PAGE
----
Blog/Sovereign Debt Crisis
Posted May 5, 2015 by Martin Armstrong
There is little doubt that people are now calling for a debt crisis in European sovereign debt. When we began warning that this crisis would arrive by 2015 before the 2016 Presidential elections, it appeared strange, but now seems to be old hat. The key is that this has been the forecast of our computer, not the clairvoyant visions of just me. Opinion is not consistent, so the only way to move forward is to reply upon quantitative analysis without human interpretation.
The IMF has at last come out and stated the obvious, that the taxpayers of the Eurozone area must finally accept losses with respect to Greece. European taxpayers will eat the ECB loans, which is now the largest creditor of Greece. For the next installment, Greece expects 7.2 billion euros, half of it to pay taxpayers from the Eurozone, the other half comes from the IMF.
We are plagued by lawyers who think they can simply write a law and dictate the outcome. We need people who are qualified to run government to make these decisions. This crisis in the Eurozone is a structural defect from birth. The debts should have been consolidated. Southern Europe joined the Euro and their debts were left intact, but redenominated to Euro. That meant when the Euro rose from $0.80 to $1.60, the bondholder profited hugely. The countries could not pay, similar to those who mortgaged their home in Swiss francs to save interest but lost 30% on the currency shock. The Euro never stood a chance because it was designed to get votes, not to function economically.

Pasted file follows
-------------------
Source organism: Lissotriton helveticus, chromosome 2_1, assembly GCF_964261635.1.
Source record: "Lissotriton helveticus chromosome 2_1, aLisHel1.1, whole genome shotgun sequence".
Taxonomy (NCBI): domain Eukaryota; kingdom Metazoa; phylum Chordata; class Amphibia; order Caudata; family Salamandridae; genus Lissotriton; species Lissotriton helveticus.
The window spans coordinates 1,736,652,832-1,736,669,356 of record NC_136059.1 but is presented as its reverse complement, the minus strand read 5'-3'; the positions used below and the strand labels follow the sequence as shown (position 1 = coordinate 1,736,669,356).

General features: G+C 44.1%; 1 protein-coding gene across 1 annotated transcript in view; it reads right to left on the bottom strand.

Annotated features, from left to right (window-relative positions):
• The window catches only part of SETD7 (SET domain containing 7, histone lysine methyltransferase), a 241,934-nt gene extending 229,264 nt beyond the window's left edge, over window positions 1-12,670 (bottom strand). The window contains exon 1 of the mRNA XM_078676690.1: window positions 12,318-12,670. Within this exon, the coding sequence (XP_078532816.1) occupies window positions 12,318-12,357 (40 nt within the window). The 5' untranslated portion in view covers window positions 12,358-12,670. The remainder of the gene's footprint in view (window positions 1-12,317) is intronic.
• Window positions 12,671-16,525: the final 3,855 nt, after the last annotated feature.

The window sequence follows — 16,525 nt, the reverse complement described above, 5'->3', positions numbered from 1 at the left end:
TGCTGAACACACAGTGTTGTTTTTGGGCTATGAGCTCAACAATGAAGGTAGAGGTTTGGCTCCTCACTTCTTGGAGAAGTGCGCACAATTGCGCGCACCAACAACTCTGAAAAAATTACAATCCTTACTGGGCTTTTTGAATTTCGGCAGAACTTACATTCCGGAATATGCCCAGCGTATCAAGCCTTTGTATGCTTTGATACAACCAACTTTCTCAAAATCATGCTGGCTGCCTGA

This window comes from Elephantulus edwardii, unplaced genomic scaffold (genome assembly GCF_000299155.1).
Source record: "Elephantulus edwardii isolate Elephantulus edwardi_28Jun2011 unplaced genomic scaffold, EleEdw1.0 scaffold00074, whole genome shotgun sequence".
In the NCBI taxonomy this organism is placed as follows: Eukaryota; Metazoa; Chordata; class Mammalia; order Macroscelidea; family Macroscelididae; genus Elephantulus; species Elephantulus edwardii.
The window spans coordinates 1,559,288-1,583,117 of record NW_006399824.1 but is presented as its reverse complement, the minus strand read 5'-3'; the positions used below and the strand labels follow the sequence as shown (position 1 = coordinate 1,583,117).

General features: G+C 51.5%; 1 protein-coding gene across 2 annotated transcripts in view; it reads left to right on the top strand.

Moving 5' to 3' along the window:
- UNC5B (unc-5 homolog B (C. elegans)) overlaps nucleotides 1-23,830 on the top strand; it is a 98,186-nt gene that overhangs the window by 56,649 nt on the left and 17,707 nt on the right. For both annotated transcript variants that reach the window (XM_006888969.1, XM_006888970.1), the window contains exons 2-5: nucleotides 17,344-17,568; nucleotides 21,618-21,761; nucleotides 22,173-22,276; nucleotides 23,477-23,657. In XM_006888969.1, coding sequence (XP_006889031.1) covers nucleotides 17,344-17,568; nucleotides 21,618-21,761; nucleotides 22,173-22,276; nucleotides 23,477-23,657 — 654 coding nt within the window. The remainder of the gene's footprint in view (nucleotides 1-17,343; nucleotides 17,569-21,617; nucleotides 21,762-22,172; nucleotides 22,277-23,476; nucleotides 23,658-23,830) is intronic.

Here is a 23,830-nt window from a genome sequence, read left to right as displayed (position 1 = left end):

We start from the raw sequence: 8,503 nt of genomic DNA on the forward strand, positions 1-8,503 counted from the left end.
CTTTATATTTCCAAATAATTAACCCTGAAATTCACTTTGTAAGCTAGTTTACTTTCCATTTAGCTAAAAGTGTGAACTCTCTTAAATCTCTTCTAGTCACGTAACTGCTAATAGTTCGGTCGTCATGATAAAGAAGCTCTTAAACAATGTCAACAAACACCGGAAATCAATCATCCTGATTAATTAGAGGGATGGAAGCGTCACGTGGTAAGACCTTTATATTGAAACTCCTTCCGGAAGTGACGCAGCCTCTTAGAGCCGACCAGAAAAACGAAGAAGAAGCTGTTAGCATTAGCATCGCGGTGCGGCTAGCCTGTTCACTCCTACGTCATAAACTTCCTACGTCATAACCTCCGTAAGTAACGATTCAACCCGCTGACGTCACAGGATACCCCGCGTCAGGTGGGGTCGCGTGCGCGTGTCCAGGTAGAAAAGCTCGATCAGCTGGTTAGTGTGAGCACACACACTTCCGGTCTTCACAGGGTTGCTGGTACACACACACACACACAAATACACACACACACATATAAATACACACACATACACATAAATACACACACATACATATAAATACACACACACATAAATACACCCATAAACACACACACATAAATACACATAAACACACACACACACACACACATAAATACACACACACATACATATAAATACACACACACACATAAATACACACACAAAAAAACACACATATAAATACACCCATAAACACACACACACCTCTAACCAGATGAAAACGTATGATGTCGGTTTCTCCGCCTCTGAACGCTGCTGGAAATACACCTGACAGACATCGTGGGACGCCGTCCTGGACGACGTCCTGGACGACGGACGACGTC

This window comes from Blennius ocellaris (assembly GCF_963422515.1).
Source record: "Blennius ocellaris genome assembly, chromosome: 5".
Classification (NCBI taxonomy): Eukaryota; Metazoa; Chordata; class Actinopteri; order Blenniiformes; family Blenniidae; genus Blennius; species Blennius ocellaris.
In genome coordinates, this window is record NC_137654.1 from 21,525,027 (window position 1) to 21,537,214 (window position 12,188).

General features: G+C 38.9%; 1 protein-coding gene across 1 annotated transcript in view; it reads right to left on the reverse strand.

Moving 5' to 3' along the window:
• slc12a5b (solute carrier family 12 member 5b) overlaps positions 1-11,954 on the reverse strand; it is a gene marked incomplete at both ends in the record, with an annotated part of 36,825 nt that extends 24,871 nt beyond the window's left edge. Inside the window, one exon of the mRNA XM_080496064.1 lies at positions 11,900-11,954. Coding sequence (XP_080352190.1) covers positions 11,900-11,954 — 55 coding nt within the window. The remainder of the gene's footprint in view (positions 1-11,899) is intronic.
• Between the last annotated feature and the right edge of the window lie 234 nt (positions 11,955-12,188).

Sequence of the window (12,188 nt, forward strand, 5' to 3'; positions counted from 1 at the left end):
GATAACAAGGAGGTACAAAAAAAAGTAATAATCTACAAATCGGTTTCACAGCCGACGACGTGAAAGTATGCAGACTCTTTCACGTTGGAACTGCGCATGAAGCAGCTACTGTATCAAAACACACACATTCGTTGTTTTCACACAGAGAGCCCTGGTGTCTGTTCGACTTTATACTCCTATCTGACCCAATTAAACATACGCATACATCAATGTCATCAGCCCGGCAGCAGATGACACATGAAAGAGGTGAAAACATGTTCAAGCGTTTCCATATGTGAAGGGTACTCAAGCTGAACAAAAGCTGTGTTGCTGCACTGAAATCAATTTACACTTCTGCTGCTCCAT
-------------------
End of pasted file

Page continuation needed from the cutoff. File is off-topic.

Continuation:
The computer has been targeting May all year. We see a move into July, and then a trend into October. Volatility should start to rise come July into September.
The key support in the Bunds lies at 15620. A weekly close below that level will be a serious break. However, holding that level warns that the reversal in trend is not yet ready for prime time.